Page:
Open Collections

UBC Theses and Dissertations

UBC Theses Logo

UBC Theses and Dissertations

Structural characterization of DNA binding and autoinhibition by the Ets1 transcription factor Desjardins, Geneviève 2015

Your browser doesn't seem to have a PDF viewer, please download the PDF to view this item.

Item Metadata

Download

Media
24-ubc_2015_may_desjardins_genevieve.pdf [ 15.85MB ]
Metadata
JSON: 24-1.0166107.json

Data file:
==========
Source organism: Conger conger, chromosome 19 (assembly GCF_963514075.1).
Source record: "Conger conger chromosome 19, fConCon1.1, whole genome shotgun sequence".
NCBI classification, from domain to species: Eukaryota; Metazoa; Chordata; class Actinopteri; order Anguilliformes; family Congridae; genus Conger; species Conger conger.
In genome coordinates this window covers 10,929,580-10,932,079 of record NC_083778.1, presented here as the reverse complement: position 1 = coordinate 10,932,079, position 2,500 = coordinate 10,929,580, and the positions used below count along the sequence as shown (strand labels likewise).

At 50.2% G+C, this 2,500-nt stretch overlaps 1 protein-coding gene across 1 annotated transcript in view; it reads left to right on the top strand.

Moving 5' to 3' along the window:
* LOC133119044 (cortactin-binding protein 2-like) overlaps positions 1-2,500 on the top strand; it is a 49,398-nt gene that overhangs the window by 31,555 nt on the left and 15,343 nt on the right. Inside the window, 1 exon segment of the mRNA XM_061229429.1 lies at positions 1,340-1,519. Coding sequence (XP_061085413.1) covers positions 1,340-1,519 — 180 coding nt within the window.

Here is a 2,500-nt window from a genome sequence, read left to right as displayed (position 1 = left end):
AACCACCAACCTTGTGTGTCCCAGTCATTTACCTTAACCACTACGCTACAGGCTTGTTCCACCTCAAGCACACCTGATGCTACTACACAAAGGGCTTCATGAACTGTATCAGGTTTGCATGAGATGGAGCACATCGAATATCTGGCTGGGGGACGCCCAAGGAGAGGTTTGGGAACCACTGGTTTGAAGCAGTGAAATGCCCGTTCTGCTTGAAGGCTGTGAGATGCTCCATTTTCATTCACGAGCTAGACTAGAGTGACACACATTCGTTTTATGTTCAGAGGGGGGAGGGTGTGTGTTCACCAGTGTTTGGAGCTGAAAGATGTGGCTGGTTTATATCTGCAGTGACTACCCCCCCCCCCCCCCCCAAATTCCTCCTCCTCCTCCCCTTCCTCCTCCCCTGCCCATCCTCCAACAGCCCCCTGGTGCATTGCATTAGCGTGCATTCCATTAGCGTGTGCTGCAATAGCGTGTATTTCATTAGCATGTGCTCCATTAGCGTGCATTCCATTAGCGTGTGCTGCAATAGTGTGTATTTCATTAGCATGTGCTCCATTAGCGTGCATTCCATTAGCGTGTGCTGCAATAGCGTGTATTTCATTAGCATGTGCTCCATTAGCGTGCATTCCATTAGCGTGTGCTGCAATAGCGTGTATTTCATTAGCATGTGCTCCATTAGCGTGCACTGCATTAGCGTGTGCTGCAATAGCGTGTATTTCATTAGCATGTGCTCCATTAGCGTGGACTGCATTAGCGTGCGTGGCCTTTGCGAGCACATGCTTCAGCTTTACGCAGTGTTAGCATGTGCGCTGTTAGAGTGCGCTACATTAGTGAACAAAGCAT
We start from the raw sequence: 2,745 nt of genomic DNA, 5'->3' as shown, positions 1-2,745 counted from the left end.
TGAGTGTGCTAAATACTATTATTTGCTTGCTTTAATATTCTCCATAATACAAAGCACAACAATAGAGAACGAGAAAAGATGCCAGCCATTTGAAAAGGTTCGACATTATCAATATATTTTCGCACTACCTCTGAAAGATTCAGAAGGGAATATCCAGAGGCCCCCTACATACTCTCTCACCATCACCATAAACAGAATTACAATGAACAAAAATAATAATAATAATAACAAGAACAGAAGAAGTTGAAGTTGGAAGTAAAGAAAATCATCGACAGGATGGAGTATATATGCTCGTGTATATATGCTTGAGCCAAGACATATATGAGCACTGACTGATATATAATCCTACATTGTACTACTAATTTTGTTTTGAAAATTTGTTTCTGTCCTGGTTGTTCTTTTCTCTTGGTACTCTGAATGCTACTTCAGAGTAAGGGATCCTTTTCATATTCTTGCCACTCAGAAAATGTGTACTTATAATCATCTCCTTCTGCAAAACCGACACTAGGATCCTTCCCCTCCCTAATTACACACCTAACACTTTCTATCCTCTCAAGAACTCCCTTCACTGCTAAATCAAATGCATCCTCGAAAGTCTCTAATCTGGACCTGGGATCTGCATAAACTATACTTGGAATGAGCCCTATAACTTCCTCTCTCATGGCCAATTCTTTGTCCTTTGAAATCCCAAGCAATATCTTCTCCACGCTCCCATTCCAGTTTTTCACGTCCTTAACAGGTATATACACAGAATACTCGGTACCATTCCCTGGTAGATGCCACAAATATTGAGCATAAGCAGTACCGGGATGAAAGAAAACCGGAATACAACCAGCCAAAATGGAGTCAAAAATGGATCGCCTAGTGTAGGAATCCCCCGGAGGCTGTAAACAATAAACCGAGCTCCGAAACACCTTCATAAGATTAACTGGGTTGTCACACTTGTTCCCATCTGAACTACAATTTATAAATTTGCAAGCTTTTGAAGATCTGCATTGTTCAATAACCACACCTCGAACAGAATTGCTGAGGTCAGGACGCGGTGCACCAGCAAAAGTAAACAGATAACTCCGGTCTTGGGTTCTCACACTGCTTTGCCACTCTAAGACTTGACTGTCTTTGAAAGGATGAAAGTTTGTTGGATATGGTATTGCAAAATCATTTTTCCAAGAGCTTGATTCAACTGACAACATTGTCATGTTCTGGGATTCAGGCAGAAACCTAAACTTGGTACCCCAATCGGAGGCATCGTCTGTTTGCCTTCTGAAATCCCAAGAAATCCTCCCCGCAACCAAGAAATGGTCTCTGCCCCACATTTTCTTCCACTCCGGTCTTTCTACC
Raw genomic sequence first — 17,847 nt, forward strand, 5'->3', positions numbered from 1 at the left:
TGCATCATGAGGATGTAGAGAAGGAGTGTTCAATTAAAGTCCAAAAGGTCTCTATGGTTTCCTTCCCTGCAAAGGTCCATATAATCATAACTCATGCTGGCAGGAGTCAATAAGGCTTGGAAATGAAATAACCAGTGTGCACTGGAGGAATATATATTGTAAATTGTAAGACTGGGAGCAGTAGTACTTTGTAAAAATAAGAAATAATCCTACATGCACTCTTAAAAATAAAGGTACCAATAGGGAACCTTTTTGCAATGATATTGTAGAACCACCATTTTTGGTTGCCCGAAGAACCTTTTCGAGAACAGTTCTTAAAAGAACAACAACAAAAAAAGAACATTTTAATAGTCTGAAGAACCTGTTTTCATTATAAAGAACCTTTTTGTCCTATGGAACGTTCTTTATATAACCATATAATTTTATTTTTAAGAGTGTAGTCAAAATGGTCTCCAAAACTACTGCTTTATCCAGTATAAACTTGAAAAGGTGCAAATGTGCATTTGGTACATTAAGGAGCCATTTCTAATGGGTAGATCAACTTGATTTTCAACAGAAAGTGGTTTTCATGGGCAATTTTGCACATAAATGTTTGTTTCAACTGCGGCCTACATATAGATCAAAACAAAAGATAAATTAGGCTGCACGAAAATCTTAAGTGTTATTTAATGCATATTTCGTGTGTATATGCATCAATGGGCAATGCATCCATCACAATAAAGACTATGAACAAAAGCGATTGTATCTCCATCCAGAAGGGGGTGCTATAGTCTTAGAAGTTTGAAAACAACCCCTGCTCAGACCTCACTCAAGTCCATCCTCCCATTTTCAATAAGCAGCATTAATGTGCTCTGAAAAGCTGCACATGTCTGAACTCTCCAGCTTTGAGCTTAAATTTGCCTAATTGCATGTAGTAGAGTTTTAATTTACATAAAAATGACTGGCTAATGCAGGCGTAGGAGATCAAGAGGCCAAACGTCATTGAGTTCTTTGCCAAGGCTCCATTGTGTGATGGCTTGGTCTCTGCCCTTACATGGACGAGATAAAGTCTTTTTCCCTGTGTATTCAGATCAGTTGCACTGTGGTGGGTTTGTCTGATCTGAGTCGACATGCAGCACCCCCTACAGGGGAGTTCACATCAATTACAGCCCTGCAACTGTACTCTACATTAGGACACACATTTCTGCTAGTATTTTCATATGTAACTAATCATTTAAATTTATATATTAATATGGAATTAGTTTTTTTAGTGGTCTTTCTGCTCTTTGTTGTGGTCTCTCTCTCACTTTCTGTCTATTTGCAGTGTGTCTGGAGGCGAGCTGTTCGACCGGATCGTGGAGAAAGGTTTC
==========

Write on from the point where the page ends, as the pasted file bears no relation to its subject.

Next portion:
JSON-LD: 24-1.0166107-ld.json
RDF/XML (Pretty): 24-1.0166107-rdf.xml
RDF/JSON: 24-1.0166107-rdf.json
Turtle: 24-1.0166107-turtle.txt
N-Triples: 24-1.0166107-rdf-ntriples.txt
Original Record: 24-1.0166107-source.json
Full Text
24-1.0166107-fulltext.txt
Citation
24-1.0166107.ris

Full Text